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Posts Tagged ‘Latitude’

10/06/2015 – Ephemeris – Deneb our home-town star

October 6, 2015 Comments off

Ephemeris for Tuesday, October 6th.  The Sun will rise at 7:46.  It’ll be up for 11 hours and 27 minutes, setting at 7:14.   The Moon, 2 days past last quarter, will rise at 2:36 tomorrow morning.

We, here in Traverse City, Michigan have a pretty unique relation to the bright star Deneb, as is any location near 45 degrees north latitude.  Tonight at 9:23  Deneb will be three-quarters of a degree due north of the zenith.  Due north means that it’s on our meridian, a line you may remember from your school days.  For astronomers it passes from the north point on the horizon, through the overhead point or zenith to the south point on the horizon.  Also due to our latitude Deneb is circumpolar, meaning that it doesn’t quite set on a clean northern horizon.  Deneb and 56 other stars are used for celestial navigation, which is still taught in case the GPS system goes down due to solar or enemy action.

Times are for the Traverse City/Interlochen area of Michigan. They may be different for your location.

Addendum

Deneb nearly at the zenith

Deneb nearly at the zenith from Traverse City. Created using Cartes du Ciel.

Deneb nearly at the horizon

Deneb is close to the horizon due north. Created using Cartes du Ciel.

11/22/2012 – Ephemeris – Celestial navigation in the days of the Pilgrims

November 22, 2012 Comments off

Ephemeris for Thanksgiving Day, Thursday, November 22nd.  The sun will rise at 7:48.  It’ll be up for 9 hours and 19 minutes, setting at 5:08.   The moon, 2 days past first quarter, will set at 2:58 tomorrow morning.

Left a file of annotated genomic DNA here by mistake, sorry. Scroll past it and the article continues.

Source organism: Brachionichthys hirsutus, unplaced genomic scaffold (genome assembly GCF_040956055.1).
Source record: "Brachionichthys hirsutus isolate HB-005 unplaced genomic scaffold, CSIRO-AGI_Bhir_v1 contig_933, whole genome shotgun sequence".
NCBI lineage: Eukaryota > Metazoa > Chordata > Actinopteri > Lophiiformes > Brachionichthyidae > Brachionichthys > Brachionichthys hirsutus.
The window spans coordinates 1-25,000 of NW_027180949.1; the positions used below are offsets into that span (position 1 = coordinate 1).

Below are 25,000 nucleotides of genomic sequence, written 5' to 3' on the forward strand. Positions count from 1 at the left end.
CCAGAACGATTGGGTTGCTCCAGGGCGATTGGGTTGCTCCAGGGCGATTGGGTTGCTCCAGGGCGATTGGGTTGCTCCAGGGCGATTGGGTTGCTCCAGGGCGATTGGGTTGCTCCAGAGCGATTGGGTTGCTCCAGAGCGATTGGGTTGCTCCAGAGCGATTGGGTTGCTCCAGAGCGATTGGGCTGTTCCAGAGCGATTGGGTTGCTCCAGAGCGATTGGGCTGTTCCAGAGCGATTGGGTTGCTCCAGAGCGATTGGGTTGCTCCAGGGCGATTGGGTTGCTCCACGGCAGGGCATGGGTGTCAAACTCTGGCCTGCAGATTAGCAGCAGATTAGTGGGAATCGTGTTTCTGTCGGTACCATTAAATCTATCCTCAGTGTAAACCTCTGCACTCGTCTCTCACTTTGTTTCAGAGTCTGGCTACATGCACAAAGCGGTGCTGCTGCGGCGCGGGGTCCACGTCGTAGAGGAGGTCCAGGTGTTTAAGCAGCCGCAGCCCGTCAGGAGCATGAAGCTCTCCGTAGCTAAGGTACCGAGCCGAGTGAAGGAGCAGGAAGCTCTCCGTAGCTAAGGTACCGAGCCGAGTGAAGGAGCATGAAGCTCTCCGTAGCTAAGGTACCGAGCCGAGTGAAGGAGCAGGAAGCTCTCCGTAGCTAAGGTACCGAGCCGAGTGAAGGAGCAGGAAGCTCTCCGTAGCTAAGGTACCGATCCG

Back in the days of the Pilgrims navigation was much less certain than it is today.  At the mercy of the winds and weather, sailing took a lot of courage.  Celestial navigation took the form of measuring the altitude of the pole star Polaris at night and the sun at noon.  That and tossing a log overboard attached to a rope with knots at regular interval to gauge their speed and progress.  That’s where we get the term knots as a measure of speed for nautical and aviation use.  Today we have GPS to tell us where we are.  However that is based on the position of not stars, but quasars, bright nuclei of distant galaxies, whose motions are currently too small to measure.  Have a happy Thanksgiving.

Times are for the Traverse City/Interlochen area of Michigan.  They may be different for your location.

Addendum

 

nasa-map_GPS Quasars

All sky map of quasar locations used as the celestial markers for the GPS system. Chart by David Bobolz, US Naval Observatory.

The chart above is from an article in the Telegraph.